Car Thefts – a Problem

NORTH CALDWELL -Josh Raymond, the mayor of this suburban Essex County town, says he’s often asked about car thefts.

Or more precisely, what can the town do to stop them?

On Thursday morning, the mayor delivered an answer. He said help is coming in the form of Automated License Plate Readers, or ALPR, thanks to a nearly $1 million federal grant to 17 Essex towns.

These devices will be mounted on signs and light poles and, as the name suggests, read license plates of passing vehicles. So, if a car is reported stolen, the plate readers can pinpoint exactly where it is as it travels on the road, which is a great help to law enforcement.

The technology is described as sophisticated enough to pick up not only plate numbers, but the make, type and color of the vehicle. The cost of these devices ranges from $16,000 to $20,000 apiece.

There already has been state money for such devices and some towns rave about the system.

Take George Ricci, the police chief in Bloomfield.

He said the town has installed so many ALPR devices that, “We’ve built a geo-fence around Bloomfield.”

Ricci was one of 17 police reps from Essex County who gathered outside borough hall as Rep. Mikie Sherrill presented a ceremonial check to support the effort. Like many House members this week, Sherrill is traveling her district to award funds for what are called community funding projects. Years ago, they were called “earmarks,” but that term fell out of favor and a new one emerged.

There is no denying the problem.  More than 16,000 vehicles in New Jersey were reported stolen last year, a slight rise over 2022.

Compared to the nation as a whole, automobile thefts in New Jersey at 174 per 100,000 people ranked 39th in the nation.

Stats, of course, are cold comfort to those who find their vehicle “disappear.”

When the surge in car thefts was first realized a few years ago, police said part of the problem was complacency – especially in the suburbs. They said too many people were not locking their vehicle or leaving their keys in the car.

Karl W. Strodthoff, the police chief in North Caldwell, says people have gotten the message. Those mistakes have stopped.

But that has led to a greater problem – thieves breaking into a house in hopes of finding car keys on the kitchen table.

No matter how vehicles are stolen, there’s general agreement that many of the perpetrators are minors, some as young as 14 or 15.

That is no coincidence. Even when caught, penalties for juveniles, who police say are working for others, generally end up in family court, where penalties are quite minor.

Fixing this is a problem for the state Legislature. But as of now, that has not happened.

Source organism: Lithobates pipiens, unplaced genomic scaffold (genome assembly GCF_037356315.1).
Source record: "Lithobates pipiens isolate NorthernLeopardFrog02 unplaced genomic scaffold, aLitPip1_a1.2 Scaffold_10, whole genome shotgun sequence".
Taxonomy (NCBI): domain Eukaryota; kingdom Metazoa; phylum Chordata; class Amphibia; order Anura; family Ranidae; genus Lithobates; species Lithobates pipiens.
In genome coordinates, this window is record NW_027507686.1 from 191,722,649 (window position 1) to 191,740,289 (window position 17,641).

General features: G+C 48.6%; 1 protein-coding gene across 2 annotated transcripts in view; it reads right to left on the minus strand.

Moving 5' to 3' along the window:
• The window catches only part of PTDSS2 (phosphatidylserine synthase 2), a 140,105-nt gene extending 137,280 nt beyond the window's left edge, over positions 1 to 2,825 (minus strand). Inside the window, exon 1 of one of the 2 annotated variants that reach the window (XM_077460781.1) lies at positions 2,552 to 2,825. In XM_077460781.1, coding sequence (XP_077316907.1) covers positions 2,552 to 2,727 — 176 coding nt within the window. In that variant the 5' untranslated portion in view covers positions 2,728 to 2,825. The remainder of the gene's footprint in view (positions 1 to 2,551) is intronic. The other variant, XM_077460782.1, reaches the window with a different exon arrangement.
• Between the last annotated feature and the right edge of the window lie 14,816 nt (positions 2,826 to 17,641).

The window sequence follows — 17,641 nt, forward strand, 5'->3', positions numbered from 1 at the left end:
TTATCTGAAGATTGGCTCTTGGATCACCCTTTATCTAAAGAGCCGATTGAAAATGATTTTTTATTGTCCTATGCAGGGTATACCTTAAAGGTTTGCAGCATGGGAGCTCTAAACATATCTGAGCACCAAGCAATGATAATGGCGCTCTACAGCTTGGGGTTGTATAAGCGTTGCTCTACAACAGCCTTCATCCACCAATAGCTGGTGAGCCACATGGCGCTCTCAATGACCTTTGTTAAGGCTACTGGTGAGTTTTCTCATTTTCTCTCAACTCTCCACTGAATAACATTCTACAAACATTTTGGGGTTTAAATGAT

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5 responses to “Car Thefts – a Problem”

  1. Sherrill just never misses an opportunity to be seen, yet talks garbage.

    As this “report” indicates, the problem is the lenient sentencing handed out to car thieves, if any. Harsh, mandatory jail sentencing is needed for any auto theft. Age should not factor in.

    We don’t need Sherrill or anyone else to come up with additional legislation. Just be tough on crime and enforce law already on the books.

    Back in the days before automobiles the horse thief was hung. That’s probably going to far but we need to get much tougher than we currently are. Stop pandering to criminals.

  2. We know stolen cars are taken to the port and shipped overseas, why don’t they just check VIN numbers as they get loaded? Where is the US Customs Service?

  3. Hummm…..I wonder how long it would take a car thief to replace the license plate that this not-inexpensive system utilizes to “see” stolen car.

  4. Sherrill is political pandering once again. She votes with the Biden Administration 100% of the time. She supports “turn them loose” prosecutors. She is supported by donations from pro-Nazi, Anti-Semitic, Anti-American billionaire George Soros. Sherrill is a fake, phoney and a fraud.

  5. Any and all tools used to assist our patrolling officers is an added benefit. As we know, Police Officers can’t be everywhere all the time, but these LPR’s can and will help so many agencies and the victims of these car thefts. I do agree that the slaps on the wrists need to be harder and turned into time served, but I’m not going to get political, I’ll leave that for the professional politicians. Chief Ricci and the BPD do an excellent job in using the tools they have to assist in this horrible crime. The politicians need to pass stricter laws on once these criminals are caught, they actually get their licenses suspended indefinitely and stay in jail longer than the current lame sentence.

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